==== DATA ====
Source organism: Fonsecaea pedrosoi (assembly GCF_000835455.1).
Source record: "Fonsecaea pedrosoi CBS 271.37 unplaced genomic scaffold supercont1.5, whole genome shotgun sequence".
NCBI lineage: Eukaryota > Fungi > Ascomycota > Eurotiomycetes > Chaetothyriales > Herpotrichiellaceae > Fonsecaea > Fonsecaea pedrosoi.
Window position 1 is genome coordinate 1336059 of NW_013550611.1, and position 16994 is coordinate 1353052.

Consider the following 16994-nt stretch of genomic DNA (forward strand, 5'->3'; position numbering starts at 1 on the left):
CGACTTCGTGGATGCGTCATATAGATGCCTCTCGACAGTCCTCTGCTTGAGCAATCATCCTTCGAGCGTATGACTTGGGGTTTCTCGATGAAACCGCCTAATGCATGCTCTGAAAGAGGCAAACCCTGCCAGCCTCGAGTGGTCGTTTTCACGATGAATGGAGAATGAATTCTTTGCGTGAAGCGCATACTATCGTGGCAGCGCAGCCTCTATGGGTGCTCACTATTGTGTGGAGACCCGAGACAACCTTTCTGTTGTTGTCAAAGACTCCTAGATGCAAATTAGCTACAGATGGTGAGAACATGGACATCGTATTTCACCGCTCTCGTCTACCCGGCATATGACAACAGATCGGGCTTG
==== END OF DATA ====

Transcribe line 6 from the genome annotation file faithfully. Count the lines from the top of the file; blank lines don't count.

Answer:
CGACTTCGTGGATGCGTCATATAGATGCCTCTCGACAGTCCTCTGCTTGAGCAATCATCCTTCGAGCGTATGACTTGGGGTTTCTCGATGAAACCGCCTAATGCATGCTCTGAAAGAGGCAAACCCTGCCAGCCTCGAGTGGTCGTTTTCACGATGAATGGAGAATGAATTCTTTGCGTGAAGCGCATACTATCGTGGCAGCGCAGCCTCTATGGGTGCTCACTATTGTGTGGAGACCCGAGACAACCTTTCTGTTGTTGTCAAAGACTCCTAGATGCAAATTAGCTACAGATGGTGAGAACATGGACATCGTATTTCACCGCTCTCGTCTACCCGGCATATGACAACAGATCGGGCTTG